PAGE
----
Day Programs in Seattle and at Brightwater

We partner with teachers to connect classroom learning to real-world environmental examples in students’ own communities. We offer water-themed day-long programs at King County’s Brightwater Wastewater Treatment Plant in Woodinville, science and engineering lessons in schoolyards throughout King and Snohomish Counties, and field studies of neighborhood creeks, streams, and stormwater infrastructure in Seattle.

Programs at Brightwater

Due to COVID-19, we are not currently running education programs at Brightwater, though we are thrilled to be able to offer several community events throughout the summer! We plan to reopen our education programs as soon as we’re able to do so. Please reach out to Derek Jones at for additional information.


Our four-hour programs at the King County Brightwater Center in Woodinville bring classroom learning to life, engaging students in experiential and project-based fieldwork that appeals to diverse learning styles. Programs are provided at no cost to schools and free transportation is available for those with 25% or greater free and reduced lunch rates.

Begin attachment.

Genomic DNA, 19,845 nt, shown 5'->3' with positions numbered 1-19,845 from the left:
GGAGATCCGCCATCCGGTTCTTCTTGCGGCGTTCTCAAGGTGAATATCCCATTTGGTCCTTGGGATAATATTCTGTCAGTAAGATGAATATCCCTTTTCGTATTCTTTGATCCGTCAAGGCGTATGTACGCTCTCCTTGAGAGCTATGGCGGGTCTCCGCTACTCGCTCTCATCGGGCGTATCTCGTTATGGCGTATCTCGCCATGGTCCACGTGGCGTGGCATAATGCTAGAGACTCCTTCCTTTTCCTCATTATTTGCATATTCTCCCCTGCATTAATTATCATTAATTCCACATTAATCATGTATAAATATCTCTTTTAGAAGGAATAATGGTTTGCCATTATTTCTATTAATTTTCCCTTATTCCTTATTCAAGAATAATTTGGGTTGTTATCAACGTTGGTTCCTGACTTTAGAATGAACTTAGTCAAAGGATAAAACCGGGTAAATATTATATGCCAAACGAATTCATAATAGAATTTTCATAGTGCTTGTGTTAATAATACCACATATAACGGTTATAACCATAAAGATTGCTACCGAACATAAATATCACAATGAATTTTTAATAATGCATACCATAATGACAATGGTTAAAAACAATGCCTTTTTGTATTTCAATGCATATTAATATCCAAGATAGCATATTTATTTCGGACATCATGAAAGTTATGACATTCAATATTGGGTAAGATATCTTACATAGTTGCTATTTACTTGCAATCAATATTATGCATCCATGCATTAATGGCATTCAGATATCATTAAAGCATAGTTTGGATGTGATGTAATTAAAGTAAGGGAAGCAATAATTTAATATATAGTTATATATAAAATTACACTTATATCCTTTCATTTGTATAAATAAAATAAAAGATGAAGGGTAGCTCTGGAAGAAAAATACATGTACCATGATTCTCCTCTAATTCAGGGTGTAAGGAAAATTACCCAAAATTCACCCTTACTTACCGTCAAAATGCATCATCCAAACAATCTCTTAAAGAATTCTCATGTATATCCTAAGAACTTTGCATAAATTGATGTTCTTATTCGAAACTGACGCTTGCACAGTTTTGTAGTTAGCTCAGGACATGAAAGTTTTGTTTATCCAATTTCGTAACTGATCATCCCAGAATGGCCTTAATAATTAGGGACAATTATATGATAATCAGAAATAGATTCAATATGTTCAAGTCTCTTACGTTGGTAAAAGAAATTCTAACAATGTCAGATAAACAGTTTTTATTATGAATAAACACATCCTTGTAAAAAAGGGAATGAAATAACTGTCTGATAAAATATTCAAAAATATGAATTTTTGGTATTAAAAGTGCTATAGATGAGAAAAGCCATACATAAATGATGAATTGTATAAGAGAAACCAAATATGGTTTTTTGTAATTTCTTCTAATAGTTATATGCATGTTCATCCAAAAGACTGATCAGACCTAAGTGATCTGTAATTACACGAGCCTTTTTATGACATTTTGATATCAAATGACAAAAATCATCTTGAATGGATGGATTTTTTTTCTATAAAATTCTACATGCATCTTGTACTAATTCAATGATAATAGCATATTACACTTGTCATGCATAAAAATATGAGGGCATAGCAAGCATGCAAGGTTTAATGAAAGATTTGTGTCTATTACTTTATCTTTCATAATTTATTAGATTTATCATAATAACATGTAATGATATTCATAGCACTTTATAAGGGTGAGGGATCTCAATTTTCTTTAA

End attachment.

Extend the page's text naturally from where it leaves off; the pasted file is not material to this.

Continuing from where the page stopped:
IslandWood Schoolyard Program

Extend your 3rd – 5th grade students’ science and engineering learning beyond the classroom with free 90-minute lessons in your schoolyard, sponsored by King County. Offered to King and Snohomish County schools, these in-person lessons help students connect to the world around them more deeply by exploring stormwater and wastewater science right in your school’s “backyard.”


Learn more here →

Community Waters Field Study

We will not be running Community Waters Field Studies this year, but our upcoming Schoolyard Program also helps students strengthen their science and engineering skills while exploring stormwater infrastructure right in their school’s “backyard.” Learn more about the program and sign up to notified when registration opens here!


This outdoor field study applies Next Generation Science Standards engineering practices to a local stormwater site in Seattle. Students investigate how engineers have attempted to solve stormwater problems by using models, they test how those solutions are working, and they consider the needs of stakeholders. This program is available in three outdoor locations around the city and is made possible thanks to the support of Seattle Public Utilities.

“This was a truly wonderful science experience for my students revealing both natural habitats within an urban setting as well as our responsibility to ensure they remain. My students saw their own potential impact upon their world and better recognize how humanity and nature intersect.”

-Brent Hinson, Teacher at Lowell Elementary

“It is the type of learning that draws in all kids and is an experience they will always remember.”

-Sue Sander, Teacherat Discovery Elementary School



3 out of 4 teachers saw students making connections to the program months after participation


80% of teachers report that students made connections between the program and their home community